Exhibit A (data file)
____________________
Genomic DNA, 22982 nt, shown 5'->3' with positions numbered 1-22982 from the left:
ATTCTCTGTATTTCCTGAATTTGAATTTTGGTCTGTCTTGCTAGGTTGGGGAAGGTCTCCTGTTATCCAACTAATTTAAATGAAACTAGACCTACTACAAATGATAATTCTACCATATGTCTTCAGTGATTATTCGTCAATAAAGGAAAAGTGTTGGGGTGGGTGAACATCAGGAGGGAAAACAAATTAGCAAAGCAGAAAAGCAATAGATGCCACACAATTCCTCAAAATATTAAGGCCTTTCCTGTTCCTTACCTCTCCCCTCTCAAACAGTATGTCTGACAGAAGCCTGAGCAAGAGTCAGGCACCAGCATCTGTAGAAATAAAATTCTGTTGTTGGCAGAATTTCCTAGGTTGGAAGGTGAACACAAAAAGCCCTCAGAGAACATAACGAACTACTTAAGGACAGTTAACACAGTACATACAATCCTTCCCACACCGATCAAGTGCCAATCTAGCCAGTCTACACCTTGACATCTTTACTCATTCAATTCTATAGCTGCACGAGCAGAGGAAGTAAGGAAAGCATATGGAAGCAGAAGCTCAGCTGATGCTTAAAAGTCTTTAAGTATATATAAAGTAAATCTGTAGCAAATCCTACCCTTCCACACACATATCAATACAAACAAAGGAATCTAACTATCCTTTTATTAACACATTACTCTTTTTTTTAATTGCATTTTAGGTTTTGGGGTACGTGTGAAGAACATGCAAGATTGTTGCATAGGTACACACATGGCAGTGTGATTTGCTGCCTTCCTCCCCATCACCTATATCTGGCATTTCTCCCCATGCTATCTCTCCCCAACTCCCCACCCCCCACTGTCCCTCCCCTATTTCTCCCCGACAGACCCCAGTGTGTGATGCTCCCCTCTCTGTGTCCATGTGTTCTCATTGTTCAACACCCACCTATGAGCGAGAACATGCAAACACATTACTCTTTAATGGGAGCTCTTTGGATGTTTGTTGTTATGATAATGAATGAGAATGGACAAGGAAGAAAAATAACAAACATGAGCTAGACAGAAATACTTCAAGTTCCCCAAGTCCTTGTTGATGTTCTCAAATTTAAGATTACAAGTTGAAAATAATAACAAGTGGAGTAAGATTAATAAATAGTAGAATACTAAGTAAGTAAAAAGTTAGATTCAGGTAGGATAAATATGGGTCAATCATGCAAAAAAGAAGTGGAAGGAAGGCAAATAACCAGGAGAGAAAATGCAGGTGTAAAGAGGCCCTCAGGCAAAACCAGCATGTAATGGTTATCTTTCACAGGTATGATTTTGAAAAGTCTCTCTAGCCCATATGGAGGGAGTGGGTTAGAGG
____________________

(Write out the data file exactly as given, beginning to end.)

Genomic DNA, 22982 nt, shown 5'->3' with positions numbered 1-22982 from the left:
ATTCTCTGTATTTCCTGAATTTGAATTTTGGTCTGTCTTGCTAGGTTGGGGAAGGTCTCCTGTTATCCAACTAATTTAAATGAAACTAGACCTACTACAAATGATAATTCTACCATATGTCTTCAGTGATTATTCGTCAATAAAGGAAAAGTGTTGGGGTGGGTGAACATCAGGAGGGAAAACAAATTAGCAAAGCAGAAAAGCAATAGATGCCACACAATTCCTCAAAATATTAAGGCCTTTCCTGTTCCTTACCTCTCCCCTCTCAAACAGTATGTCTGACAGAAGCCTGAGCAAGAGTCAGGCACCAGCATCTGTAGAAATAAAATTCTGTTGTTGGCAGAATTTCCTAGGTTGGAAGGTGAACACAAAAAGCCCTCAGAGAACATAACGAACTACTTAAGGACAGTTAACACAGTACATACAATCCTTCCCACACCGATCAAGTGCCAATCTAGCCAGTCTACACCTTGACATCTTTACTCATTCAATTCTATAGCTGCACGAGCAGAGGAAGTAAGGAAAGCATATGGAAGCAGAAGCTCAGCTGATGCTTAAAAGTCTTTAAGTATATATAAAGTAAATCTGTAGCAAATCCTACCCTTCCACACACATATCAATACAAACAAAGGAATCTAACTATCCTTTTATTAACACATTACTCTTTTTTTTAATTGCATTTTAGGTTTTGGGGTACGTGTGAAGAACATGCAAGATTGTTGCATAGGTACACACATGGCAGTGTGATTTGCTGCCTTCCTCCCCATCACCTATATCTGGCATTTCTCCCCATGCTATCTCTCCCCAACTCCCCACCCCCCACTGTCCCTCCCCTATTTCTCCCCGACAGACCCCAGTGTGTGATGCTCCCCTCTCTGTGTCCATGTGTTCTCATTGTTCAACACCCACCTATGAGCGAGAACATGCAAACACATTACTCTTTAATGGGAGCTCTTTGGATGTTTGTTGTTATGATAATGAATGAGAATGGACAAGGAAGAAAAATAACAAACATGAGCTAGACAGAAATACTTCAAGTTCCCCAAGTCCTTGTTGATGTTCTCAAATTTAAGATTACAAGTTGAAAATAATAACAAGTGGAGTAAGATTAATAAATAGTAGAATACTAAGTAAGTAAAAAGTTAGATTCAGGTAGGATAAATATGGGTCAATCATGCAAAAAAGAAGTGGAAGGAAGGCAAATAACCAGGAGAGAAAATGCAGGTGTAAAGAGGCCCTCAGGCAAAACCAGCATGTAATGGTTATCTTTCACAGGTATGATTTTGAAAAGTCTCTCTAGCCCATATGGAGGGAGTGGGTTAGAGG